As any parents of small children will know if you’re heading out for the day it’s vital to pack the snacks. And grapes have to be up there as one of the favourite quick-grabs. Not only is there always a bunch languishing in the fridge, but you can literally just stick em in the changing bag and go. But now, parents are being warned about the dangers of children choking on whole grapes.
Writing in the Archives of Disease in Childhood, doctors warned that whole grapes are the third most common cause of food-related choking after hot dogs and sweets, but parents aren’t always aware of the dangers they could pose to young children.
“Any injury, accident and death is a tragedy but it is even more so when that injury, accident or death could have been prevented,” said Dr Julie-Ann Maney, of the Royal College of Paediatrics and Child Health.
“This paper highlights just how dangerous seemingly harmless items of food can be for young children if they are not eaten in the correct way.”
Doctors believe that while there is “widespread awareness” of the choking risk posed by small toys, warning labels are “routinely absent” on some food packaging.
Grapes may pose a greater risk in some cases compared with small hard objects or foods because their smooth, malleable surface is more likely to “form a tight seal” in the child’s throat, not only blocking the airway but also making it difficult to remove without specialist equipment.
“Grapes are a popular food with young children but are ideally suited to cause obstruction of a paediatric airway and are the third most common cause of food-related fatal choking episodes after hotdogs and sweets,” the medics explained.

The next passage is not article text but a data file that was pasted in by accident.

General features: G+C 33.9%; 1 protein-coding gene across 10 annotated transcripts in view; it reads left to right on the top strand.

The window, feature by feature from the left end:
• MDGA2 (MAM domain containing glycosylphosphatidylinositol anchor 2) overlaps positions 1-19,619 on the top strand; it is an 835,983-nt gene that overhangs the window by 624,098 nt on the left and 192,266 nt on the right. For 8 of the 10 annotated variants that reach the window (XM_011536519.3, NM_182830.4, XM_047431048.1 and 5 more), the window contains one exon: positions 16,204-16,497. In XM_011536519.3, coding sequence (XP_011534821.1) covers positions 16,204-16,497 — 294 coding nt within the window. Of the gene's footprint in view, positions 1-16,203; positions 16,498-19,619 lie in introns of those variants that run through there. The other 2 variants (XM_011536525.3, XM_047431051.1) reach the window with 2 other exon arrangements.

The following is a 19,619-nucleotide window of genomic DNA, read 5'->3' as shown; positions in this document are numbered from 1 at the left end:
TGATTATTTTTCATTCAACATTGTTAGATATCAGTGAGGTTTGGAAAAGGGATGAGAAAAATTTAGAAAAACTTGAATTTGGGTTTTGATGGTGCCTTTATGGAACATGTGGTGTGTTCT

The paper cited three different cases of children choking on the fruit, including a 17-month-old boy who died after choking while eating sandwiches and fruit at home with his family and a five-year-old who started choking while eating whole grapes at an after-school club. Attempts to dislodge the grape didn’t work and the child went into cardiac arrest.
Another case involved a two-year-old child becoming unresponsive despite attempts to clear his airway. Thankfully, he recovered after a paramedic performed a direct laryngoscopy.
“There is a general awareness of the need to supervise young children when they are eating and to get small solid objects, and some foods such as nuts, promptly out of the mouths of small children,” the article concluded.
“But knowledge of the dangers posed by grapes and other similar foods is not widespread.”
The medics advised halving or even quartering grapes, or similar foods such as cherry tomatoes to avoid fatal choking.
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